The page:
The alkali metals are the elements that make up Group 1 of the periodic table: lithium, sodium, potassium, rubidium, cesium, and francium. These elements are all much too active to exist in nature in their native state. However, they do form a number of important compounds, such as table salt (sodium chloride), borax (sodium tetraborate), potash (potassium carbonate), and washing soda (sodium carbonate).
Because the alkali metals all have one electron in the outer orbit of their atoms, they have similar chemical and physical properties. All are shiny, soft enough to cut with a knife, and—with the exception of cesium—white. They all react with water vigorously to form hydrogen gas and the hydroxide of the metal. As an example, when potassium metal is added to water, it floats on top of the water and produces an extreme reaction. In fact, so much heat is released that the hydrogen gas produced in the reaction begins to burn.
The usual method for detecting compounds of the alkali metals is with a flame test. A platinum wire is dipped into a solution of the unknown compound and then placed into a hot flame. The color produced is characteristic of the alkali metal present. The lithium flame is bright red; sodium, yellow; potassium, violet; rubidium, dark red; and cesium, blue.
The compounds of lithium, sodium, and rubidium have a number of important practical applications, while the remaining alkali metals have only a limited number of uses.
Lithium occurs in small amounts in Earth's surface, usually in association with compounds of aluminum. Most people know lithium best because of its use (in the form of lithium carbonate) as a way of controlling certain mental disorders. People who suffer from manic depression (a mental illness in which highly excited, agitated manic moods alternate with sad, depressed moods) can often benefit from regular treatments with lithium carbonate. Lithium is also used industrially in lubricants, batteries, glass, and alloys (mixtures of metals) with lead, aluminum, and magnesium.
Sodium is the seventh most abundant element in Earth's surface. It occurs commonly in Earth's oceans in the form of sodium chloride and in crustal rocks as sodium chloride, sodium carbonate, sodium nitrate (saltpetre), sodium sulfate, and sodium borate (borax).
Compounds of sodium are among the most important in all of the chemical industry. Sodium chloride, as table salt, is one of the most widely used chemicals in the world. It also has many industrial uses, such as serving as a raw material in the production of other chemicals. Sodium nitrite is a principle ingredient in gunpowder. The pulp and paper industry uses large amounts of sodium hydroxide, sodium carbonate, and sodium sulfate; the latter is utilized in the production of cardboard and brown paper. Sodium carbonate is used by power companies to absorb sulfur dioxide, a serious pollutant, from smokestack gases. It is also important to the glass and detergent industries. Sodium hydroxide is one of the top ten industrially produced chemicals, heavily used in manufacturing. Sodium bicarbonate (baking soda) is produced for the food industry as well.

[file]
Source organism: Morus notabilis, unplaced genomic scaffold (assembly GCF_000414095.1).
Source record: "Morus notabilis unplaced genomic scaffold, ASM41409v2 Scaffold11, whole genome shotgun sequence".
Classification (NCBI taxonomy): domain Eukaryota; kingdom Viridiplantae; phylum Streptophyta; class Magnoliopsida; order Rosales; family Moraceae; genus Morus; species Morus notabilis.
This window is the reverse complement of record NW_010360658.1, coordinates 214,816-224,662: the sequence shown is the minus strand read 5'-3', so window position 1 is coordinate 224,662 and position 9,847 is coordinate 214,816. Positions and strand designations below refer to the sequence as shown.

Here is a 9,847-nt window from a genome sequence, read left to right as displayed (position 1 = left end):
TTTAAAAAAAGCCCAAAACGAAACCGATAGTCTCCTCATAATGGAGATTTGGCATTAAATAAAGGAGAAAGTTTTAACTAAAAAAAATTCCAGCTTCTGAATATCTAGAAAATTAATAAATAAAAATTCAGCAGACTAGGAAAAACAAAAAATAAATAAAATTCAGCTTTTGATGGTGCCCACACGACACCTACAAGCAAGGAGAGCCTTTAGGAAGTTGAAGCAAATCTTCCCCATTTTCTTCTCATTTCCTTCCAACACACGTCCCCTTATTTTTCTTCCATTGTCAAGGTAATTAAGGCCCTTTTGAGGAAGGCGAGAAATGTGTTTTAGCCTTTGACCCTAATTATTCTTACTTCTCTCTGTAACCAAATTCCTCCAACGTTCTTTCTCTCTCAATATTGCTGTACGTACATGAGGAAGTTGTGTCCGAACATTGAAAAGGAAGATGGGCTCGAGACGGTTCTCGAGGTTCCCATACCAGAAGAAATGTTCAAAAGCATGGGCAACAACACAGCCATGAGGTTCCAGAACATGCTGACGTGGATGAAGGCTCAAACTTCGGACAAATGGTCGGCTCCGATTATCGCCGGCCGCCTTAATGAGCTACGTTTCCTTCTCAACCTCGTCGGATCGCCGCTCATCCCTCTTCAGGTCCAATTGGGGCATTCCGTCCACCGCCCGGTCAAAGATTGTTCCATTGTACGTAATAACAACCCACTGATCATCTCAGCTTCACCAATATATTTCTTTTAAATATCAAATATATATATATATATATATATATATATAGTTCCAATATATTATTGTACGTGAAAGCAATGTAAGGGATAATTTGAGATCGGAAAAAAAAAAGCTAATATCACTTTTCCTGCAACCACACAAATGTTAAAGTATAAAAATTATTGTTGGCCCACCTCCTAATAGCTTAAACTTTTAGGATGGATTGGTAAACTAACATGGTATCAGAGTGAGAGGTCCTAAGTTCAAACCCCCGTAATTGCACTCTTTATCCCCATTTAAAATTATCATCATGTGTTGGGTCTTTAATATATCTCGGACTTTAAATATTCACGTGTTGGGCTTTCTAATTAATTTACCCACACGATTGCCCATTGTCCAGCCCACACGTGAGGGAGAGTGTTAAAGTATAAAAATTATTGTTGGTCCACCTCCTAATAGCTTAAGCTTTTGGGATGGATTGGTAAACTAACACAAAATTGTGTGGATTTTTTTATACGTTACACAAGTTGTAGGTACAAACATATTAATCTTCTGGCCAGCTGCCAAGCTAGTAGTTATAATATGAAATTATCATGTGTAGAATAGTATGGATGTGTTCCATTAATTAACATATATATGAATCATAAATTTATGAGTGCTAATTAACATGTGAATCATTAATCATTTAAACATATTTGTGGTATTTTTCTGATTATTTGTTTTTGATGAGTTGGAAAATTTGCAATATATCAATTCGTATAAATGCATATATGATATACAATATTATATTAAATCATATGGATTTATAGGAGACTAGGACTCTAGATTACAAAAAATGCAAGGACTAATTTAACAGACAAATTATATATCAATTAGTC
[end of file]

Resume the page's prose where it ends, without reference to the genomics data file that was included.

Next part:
Sodium also plays some important roles in living organisms. It regulates nerve transmission, alters cell membrane permeability, and
performs many other tasks necessary for maintaining life. On the other hand, excesses of sodium can aggravate high blood pressure.
Like sodium, potassium occurs most commonly in the form of the chloride, potassium chloride. It is present both in sea water and as a mineral known as sylvite in Earth's crust. Almost all the potassium used industrially goes into fertilizer. Other important compounds of potassium include potassium hydroxide, used in the manufacture of detergents; potassium chlorate, used for the production of explosives; and potassium bromide, an essential chemical in photography. Like sodium, potassium is a vital nutrient for organisms in a variety of ways.
Rubidium and cesium are much less common than are sodium and potassium, ranking numbers 23 and number 45, respectively, in abundance. Both elements also have relatively few practical applications. Rubidium is employed primarily in various kinds of chemical research. One of its compounds has been used to treat patients with depression. In addition, some kinds of glass and radiation detection equipment are made with cesium compounds.
Francium is a radioactive element (one that spontaneously gives off energy in the form of particles or waves by disintegration of their atomic nuclei) and is one of the rarest elements in Earth's surface. It has no uses except for research.